Powered by Blogger.

Saturday, July 6, 2019

Review: The 16th Episode

Director: Jérôme Cohen-Olivar
Screenplay: Jérôme Cohen-Olivar
Year: 2019

Synopsis: A group of friends seeks to immerse themselves in different cultures to create content for their popular Youtube channel. Trying to improve their amount of views they travel to Casablanca, Morocco to record their next episode. There they encounter more dangerous stuff than what they thought and must face supernatural forces not just to create interesting material for their channel, but to save their lives.

"The 16th Episode" is a movie that blends the found footage and demonic possession genres. In it, three YouTubers travel to Casablanca Morocco to record a new episode for their channel and they find more than they wanted. This movie was actually recorded in Casablanca, which helps it a lot into feeling more realistic and producing impressive scenographies. 

No matter how hard you try, it is impossible to ignore the problems of this movie. Many of these make it look like an unfinished and sloppy product that creates frustration in the viewer, especially in those that like the idea of the plot and want to get into it. What most affects the progress and enjoyment of the story is a mix between the script and the editing process. I say it is a mix because it is hard to point out if the script was thought of this way if it were decisions made during editing or limitations while filming. What we can see is that the story is very inconsistent, hopping between ideas and styles.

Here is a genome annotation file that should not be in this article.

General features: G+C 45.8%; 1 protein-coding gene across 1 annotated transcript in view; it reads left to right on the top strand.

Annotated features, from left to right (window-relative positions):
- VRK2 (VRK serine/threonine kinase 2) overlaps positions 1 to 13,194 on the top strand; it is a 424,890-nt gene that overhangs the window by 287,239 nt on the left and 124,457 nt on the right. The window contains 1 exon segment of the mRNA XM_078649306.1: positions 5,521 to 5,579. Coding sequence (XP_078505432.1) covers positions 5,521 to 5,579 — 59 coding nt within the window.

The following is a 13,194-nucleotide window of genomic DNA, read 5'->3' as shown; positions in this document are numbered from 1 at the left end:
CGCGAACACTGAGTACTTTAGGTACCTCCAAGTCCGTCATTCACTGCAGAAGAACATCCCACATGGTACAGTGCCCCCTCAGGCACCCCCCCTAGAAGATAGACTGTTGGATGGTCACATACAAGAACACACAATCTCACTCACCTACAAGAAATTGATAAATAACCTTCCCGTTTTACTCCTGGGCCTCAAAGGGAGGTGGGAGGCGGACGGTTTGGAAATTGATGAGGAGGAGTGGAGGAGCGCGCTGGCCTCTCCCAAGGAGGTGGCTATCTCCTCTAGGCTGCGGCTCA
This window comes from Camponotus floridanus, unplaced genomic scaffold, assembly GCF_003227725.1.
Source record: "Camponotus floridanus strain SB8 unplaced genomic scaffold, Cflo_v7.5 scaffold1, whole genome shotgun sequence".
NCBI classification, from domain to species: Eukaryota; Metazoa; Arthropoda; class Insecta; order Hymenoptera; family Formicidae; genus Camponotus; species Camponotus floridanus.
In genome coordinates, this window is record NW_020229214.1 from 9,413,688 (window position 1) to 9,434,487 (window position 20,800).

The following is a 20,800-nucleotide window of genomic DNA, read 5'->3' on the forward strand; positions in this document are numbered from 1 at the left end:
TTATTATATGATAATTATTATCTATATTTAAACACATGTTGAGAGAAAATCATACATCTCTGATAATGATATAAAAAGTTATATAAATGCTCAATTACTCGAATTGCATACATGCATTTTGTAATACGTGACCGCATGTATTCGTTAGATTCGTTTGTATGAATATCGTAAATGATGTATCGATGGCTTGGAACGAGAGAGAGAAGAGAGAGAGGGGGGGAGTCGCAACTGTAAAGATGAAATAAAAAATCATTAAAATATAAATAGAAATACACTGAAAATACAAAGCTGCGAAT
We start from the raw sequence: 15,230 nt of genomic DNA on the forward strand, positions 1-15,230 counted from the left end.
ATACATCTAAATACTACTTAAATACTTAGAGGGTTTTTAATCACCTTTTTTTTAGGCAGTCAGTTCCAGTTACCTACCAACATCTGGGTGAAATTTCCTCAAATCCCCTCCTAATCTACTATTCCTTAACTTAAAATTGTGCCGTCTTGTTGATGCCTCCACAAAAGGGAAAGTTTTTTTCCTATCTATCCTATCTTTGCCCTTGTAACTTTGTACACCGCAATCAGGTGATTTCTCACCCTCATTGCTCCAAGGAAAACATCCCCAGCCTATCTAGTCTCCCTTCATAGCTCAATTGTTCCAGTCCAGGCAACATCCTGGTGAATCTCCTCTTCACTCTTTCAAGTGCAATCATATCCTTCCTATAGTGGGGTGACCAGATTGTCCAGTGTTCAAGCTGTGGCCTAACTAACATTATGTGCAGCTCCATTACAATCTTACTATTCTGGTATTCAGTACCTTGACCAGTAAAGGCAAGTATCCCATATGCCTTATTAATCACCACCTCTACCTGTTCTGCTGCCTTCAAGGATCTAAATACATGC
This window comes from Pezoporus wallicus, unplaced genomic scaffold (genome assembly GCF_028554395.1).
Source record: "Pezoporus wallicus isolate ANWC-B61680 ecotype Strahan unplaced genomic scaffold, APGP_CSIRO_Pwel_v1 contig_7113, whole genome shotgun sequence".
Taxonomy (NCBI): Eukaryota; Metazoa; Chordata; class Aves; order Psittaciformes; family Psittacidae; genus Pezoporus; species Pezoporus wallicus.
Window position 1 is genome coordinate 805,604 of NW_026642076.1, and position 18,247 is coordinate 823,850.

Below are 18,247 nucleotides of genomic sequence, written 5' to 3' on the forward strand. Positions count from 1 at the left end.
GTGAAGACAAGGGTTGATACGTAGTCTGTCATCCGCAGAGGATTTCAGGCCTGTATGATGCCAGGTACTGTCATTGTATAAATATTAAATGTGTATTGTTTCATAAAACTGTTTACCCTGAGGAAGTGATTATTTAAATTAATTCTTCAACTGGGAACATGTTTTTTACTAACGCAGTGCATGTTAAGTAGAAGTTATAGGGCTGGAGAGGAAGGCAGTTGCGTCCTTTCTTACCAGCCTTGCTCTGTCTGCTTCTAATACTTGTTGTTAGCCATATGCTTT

"The 16th Episode" starts as a found footage style movie and the references to iconic horror movies of this genre are soon to be brought up. Quickly they start using a combination of found footage and the conventional third person recording styles, and as the movie progresses the former is used less and less. They continue to reference this style of recording using meta-comedy and this leads to some comedy parts that are pretty good, but problematic at the same time.

This comedy parts are thought of as to relieve tension and each is effective on being funny. The problem I found with these comedy parts is that most feel forced and there is no development for them, once again illustrating the inconsistencies of the movie. 

The acting is not exempt from inconsistencies. The main cast composed of Aouatefe Lahmani ("Amal"),  Einar Kuusk ("Chasing Ponies"), and Cody Heuer ("The Shoe") in general do a great job but there are parts in which their acting is weak. Again, this is something that is hard to point out if is something done on purpose, if it is a problem of defective dialogues and interactions in the script or if it is because of the actors. 

Ignoring the discussed inconsistencies, for me, this movie was a good idea that suffered from sloppy execution. The horror scenes, as well as the comedy scenes, are entertaining and it is a shame that they were not better tied together. The practical effects used in the possession parts of the movie are good and the twists, particularly those at the end, are unexpected and shocking. A little more care in the production would have greatly helped this movie to find its identity and have a generally better product.

No comments:

Post a Comment